Almost every Hampton Roads school division said they’re seeing a problem when it comes to their distributors not delivering enough food.
CHESAPEAKE, Va. — Author’s note: the video above is on file from February 2021.
There’s another impact of the nationwide supply chain dysfunction. Ships are backed up at two major US ports off the California coast, which means it may take longer for you to get the items you need.
The consequences are hitting nearly every industry, even schools.
Portsmouth Public School leaders are doing what they can to keep children fed.
“When possible, the division is getting substitute items from vendors,” officials said. “Staff is also utilizing USDA products (again when possible) to fill in for items that are out of stock or delayed in shipping. Food Services is adjusting menus as needed as well.”
Nutrition administrators across Hampton Roads are scrambling to get healthy meals on the table for students.
“I looked into it and I was like this is actually a nationwide problem,” explained Amber Bowmer, a parent of two children at Chesapeake Public Schools.
It boils down to this: school division leaders are having a difficult time getting the food they ordered from their distributors.
“I know that it’s hard,” Bowmer said. “It’s hard for everyone. It’s hard for our parents, it’s hard for the students. It’s hard for the people who work in the cafeteria.”
Bowmer has been packing her kid’s lunches because of the issues.
“It’s a little extra labor on that end, and of course you want it to be nutritionally sound, so it’s making sure that they get the well-valued meals that they need for their growing bodies,” she said.
Chesapeake school leaders say the problem started back in August. They told 13News Now they have enough food for students, but the supply issues are causing them to regularly adjust the school menus.
“If we know in advance, we can make the adjustments, but what we are starting to find out is the window is shrinking. The notices are not coming that much, and, in some cases, the product is not available period,” explained Director of School Nutrition Services, Larry Wade Sr.
Wade said CPS has a warehouse, which allows them to keep a stock of certain items.
“If something happens with a menued item, we would normally switch to something else in stock,” Wade said.
Wade said he’s doing everything he can to make sure students get a well-balanced meal every day. Bowmer hopes the problem goes away soon.
“Like we have learned throughout this entire pandemic, we need to give everyone grace and be patient,” she said. “It’s just a practice of patience for all of us.”
Chesapeake school leaders said they don’t know when this food supply issue will end, but said some people expect it could last more than a year.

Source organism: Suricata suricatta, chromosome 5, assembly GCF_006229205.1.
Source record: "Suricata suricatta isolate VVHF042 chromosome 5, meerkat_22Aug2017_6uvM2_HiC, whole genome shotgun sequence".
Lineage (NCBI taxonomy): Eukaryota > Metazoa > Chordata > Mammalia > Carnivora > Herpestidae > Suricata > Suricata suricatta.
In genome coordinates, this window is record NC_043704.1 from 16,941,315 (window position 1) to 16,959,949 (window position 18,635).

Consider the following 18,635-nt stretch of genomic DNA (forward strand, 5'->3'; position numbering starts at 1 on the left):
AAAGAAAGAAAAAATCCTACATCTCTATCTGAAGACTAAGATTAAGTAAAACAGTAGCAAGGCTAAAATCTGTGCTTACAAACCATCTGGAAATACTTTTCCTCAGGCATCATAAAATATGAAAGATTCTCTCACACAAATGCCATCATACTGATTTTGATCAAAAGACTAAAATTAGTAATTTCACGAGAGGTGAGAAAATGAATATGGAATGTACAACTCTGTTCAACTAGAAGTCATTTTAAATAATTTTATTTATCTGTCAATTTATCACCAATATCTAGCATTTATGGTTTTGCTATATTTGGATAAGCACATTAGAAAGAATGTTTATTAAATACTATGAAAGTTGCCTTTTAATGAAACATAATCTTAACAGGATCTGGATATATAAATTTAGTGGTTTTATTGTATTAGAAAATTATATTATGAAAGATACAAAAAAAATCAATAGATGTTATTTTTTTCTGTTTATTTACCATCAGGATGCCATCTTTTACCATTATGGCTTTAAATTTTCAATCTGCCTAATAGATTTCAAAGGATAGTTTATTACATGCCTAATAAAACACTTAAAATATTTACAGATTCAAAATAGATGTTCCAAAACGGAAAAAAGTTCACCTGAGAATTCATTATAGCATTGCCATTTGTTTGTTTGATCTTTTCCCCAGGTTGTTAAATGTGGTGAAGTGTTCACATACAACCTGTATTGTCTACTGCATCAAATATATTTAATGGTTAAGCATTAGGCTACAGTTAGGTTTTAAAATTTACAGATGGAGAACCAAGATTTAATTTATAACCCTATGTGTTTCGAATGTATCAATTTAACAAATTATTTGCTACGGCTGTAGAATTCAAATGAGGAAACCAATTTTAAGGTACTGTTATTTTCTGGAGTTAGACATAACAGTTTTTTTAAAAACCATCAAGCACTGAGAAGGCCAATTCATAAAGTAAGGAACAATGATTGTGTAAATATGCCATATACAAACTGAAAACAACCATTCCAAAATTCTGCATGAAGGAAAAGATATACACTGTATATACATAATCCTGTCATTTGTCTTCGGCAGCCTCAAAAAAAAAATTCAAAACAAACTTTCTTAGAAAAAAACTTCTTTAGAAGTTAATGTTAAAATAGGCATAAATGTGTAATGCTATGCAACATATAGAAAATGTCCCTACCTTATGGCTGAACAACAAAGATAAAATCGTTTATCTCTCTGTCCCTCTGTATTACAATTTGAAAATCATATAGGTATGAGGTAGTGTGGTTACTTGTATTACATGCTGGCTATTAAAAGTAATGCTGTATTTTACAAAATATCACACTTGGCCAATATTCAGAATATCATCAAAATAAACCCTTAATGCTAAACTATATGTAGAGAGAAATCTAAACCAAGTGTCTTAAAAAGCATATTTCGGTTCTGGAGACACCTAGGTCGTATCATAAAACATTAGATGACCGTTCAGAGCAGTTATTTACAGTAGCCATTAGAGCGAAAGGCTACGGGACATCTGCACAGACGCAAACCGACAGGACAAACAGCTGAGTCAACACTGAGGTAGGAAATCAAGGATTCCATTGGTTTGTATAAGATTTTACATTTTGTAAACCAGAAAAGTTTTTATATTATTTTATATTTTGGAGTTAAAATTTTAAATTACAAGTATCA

Here’s what some Hampton Roads school divisions had to say about the problem:
Lisa M. Winter, Senior Director of School Nutrition Services at Norfolk Public Schools
Supply chain issues have affected Norfolk Public Schools as well as schools across the state and nation.
School Nutrition staff has remained flexible to make menu changes nearly every day, either because we cannot get the items we’d planned to serve in sufficient quantity, or because shipments are delayed. We have filled shortages by using substitute items, purchasing from alternate vendors, and by shopping in local stores. Supply chain issues have led to less variety, and school nutrition is paying higher prices. (All students in NPS are eligible to receive breakfast and lunch every day at no cost to their household under the USDA’s Community Eligibility Provision.)
Although we have pared down our menus significantly from what they were pre-pandemic, we have been able to continue to offer students a choice of nutritious menu items, including fresh fruits and vegetables, and to meet meal pattern requirements through the use of USDA waivers.
NPS is fortunate to have a central warehouse that we use to stock up on products during the summer months, as well as our own trucks and drivers that deliver to each school daily, reducing our dependence on local distributors. However, in addition to facing shortages of food supplies, we are experiencing difficulties sourcing disposable items such as food containers, cutlery, plastic bags for food, and trash bags.
The impact has primarily been in the area of ordering non-food items/supplies (e.g., utensils, food trays, to-go containers). In the past we have ordered our non-food supplies from one vendor. To ensure we are keeping up with the supply-demand, we now use multiple vendors and on occasions have had to order from Amazon when items have been out of stock with our vendors.
From the food perspective, we have had to switch a few menu items around in regard to name brands. For example, if our vendor is out of Tyson chicken, we may order Perdue chicken or vice versa. US Foods has been working hand-in-hand with Hampton City Schools to provide items that we have on our menu. If menu items become unavailable at the last moment, US Foods has found comparable replacements/substitutes for such items (such as a whole apple vs. sliced apples or cauliflower vs. broccoli) to ensure HCS is meeting our USDA guidelines as well as providing our students nutritious meals.
Virginia Beach City Public Schools:
There are national labor shortages impacting many businesses, and the food industry has been hit especially hard. These issues are finding their way into our K-12 food service as suppliers and manufacturers struggle to meet demand. Local distributors are frequently unable to deliver full orders. Items such as paper trays and to-go containers, produce, beef, chicken and milk have all been subject to shortages, and we sometimes learn about them on delivery day. That means an occasional quick change on the menu in order to continue to provide healthy and complete meals for our students. We appreciate your patience as we work through these issues.